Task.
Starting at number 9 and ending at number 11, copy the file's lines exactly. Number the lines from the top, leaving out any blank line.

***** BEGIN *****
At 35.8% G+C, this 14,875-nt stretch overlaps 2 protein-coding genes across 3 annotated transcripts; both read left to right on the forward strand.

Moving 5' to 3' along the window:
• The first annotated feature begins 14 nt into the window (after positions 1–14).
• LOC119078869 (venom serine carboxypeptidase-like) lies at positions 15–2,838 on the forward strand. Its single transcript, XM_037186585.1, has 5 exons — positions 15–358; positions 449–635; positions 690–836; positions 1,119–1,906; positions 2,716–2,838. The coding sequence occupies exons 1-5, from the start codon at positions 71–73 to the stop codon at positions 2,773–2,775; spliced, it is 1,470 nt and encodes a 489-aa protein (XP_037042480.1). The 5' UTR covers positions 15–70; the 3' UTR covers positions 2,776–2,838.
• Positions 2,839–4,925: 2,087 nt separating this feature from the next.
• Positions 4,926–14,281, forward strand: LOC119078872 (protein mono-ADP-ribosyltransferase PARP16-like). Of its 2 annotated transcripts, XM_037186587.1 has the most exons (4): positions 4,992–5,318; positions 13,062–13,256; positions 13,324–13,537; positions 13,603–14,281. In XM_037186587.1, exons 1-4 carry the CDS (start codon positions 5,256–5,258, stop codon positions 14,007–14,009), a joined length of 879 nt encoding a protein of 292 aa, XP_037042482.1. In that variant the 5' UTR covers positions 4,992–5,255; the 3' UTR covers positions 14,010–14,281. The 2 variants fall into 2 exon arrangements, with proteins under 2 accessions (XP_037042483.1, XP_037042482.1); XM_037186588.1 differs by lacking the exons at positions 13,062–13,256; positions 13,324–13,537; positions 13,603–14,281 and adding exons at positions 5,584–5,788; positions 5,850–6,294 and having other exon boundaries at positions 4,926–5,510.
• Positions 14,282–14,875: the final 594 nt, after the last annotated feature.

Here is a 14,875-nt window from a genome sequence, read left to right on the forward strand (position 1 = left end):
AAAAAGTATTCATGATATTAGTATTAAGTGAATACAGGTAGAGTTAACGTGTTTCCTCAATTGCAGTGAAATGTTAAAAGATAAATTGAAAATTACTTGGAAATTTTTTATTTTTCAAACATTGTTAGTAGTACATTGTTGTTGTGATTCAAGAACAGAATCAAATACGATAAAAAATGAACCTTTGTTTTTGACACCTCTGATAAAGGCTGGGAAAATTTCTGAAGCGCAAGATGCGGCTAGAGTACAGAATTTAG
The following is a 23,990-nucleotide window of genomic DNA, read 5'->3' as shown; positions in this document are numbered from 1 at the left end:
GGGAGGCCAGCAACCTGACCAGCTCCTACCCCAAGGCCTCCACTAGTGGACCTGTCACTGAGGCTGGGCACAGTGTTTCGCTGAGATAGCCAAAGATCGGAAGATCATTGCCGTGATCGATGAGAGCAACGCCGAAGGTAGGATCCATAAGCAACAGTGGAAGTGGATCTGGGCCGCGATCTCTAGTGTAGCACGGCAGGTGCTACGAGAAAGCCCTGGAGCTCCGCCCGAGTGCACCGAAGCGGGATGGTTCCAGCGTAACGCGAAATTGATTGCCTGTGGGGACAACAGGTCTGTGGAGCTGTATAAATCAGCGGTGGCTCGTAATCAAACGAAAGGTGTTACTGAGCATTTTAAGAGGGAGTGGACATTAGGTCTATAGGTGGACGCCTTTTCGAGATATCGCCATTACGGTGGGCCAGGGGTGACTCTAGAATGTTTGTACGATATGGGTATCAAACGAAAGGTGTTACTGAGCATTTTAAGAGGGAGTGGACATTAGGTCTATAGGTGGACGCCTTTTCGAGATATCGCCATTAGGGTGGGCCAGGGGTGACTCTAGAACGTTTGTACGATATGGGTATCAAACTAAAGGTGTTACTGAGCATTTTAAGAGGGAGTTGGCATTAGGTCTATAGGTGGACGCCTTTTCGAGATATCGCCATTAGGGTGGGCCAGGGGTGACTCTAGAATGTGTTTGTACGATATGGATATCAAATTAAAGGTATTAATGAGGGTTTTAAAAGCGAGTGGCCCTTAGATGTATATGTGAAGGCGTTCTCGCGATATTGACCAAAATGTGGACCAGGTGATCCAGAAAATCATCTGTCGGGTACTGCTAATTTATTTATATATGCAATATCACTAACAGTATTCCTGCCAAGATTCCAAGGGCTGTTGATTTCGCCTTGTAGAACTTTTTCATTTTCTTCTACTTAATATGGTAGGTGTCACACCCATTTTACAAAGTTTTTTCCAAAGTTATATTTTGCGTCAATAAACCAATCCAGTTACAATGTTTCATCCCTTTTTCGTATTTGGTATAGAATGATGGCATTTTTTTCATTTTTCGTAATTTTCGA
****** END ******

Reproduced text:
AAAAAGTATTCATGATATTAGTATTAAGTGAATACAGGTAGAGTTAACGTGTTTCCTCAATTGCAGTGAAATGTTAAAAGATAAATTGAAAATTACTTGGAAATTTTTTATTTTTCAAACATTGTTAGTAGTACATTGTTGTTGTGATTCAAGAACAGAATCAAATACGATAAAAAATGAACCTTTGTTTTTGACACCTCTGATAAAGGCTGGGAAAATTTCTGAAGCGCAAGATGCGGCTAGAGTACAGAATTTAG
The following is a 23,990-nucleotide window of genomic DNA, read 5'->3' as shown; positions in this document are numbered from 1 at the left end:
GGGAGGCCAGCAACCTGACCAGCTCCTACCCCAAGGCCTCCACTAGTGGACCTGTCACTGAGGCTGGGCACAGTGTTTCGCTGAGATAGCCAAAGATCGGAAGATCATTGCCGTGATCGATGAGAGCAACGCCGAAGGTAGGATCCATAAGCAACAGTGGAAGTGGATCTGGGCCGCGATCTCTAGTGTAGCACGGCAGGTGCTACGAGAAAGCCCTGGAGCTCCGCCCGAGTGCACCGAAGCGGGATGGTTCCAGCGTAACGCGAAATTGATTGCCTGTGGGGACAACAGGTCTGTGGAGCTGTATAAATCAGCGGTGGCTCGTAATCAAACGAAAGGTGTTACTGAGCATTTTAAGAGGGAGTGGACATTAGGTCTATAGGTGGACGCCTTTTCGAGATATCGCCATTACGGTGGGCCAGGGGTGACTCTAGAATGTTTGTACGATATGGGTATCAAACGAAAGGTGTTACTGAGCATTTTAAGAGGGAGTGGACATTAGGTCTATAGGTGGACGCCTTTTCGAGATATCGCCATTAGGGTGGGCCAGGGGTGACTCTAGAACGTTTGTACGATATGGGTATCAAACTAAAGGTGTTACTGAGCATTTTAAGAGGGAGTTGGCATTAGGTCTATAGGTGGACGCCTTTTCGAGATATCGCCATTAGGGTGGGCCAGGGGTGACTCTAGAATGTGTTTGTACGATATGGATATCAAATTAAAGGTATTAATGAGGGTTTTAAAAGCGAGTGGCCCTTAGATGTATATGTGAAGGCGTTCTCGCGATATTGACCAAAATGTGGACCAGGTGATCCAGAAAATCATCTGTCGGGTACTGCTAATTTATTTATATATGCAATATCACTAACAGTATTCCTGCCAAGATTCCAAGGGCTGTTGATTTCGCCTTGTAGAACTTTTTCATTTTCTTCTACTTAATATGGTAGGTGTCACACCCATTTTACAAAGTTTTTTCCAAAGTTATATTTTGCGTCAATAAACCAATCCAGTTACAATGTTTCATCCCTTTTTCGTATTTGGTATAGAATGATGGCATTTTTTTCATTTTTCGTAATTTTCGA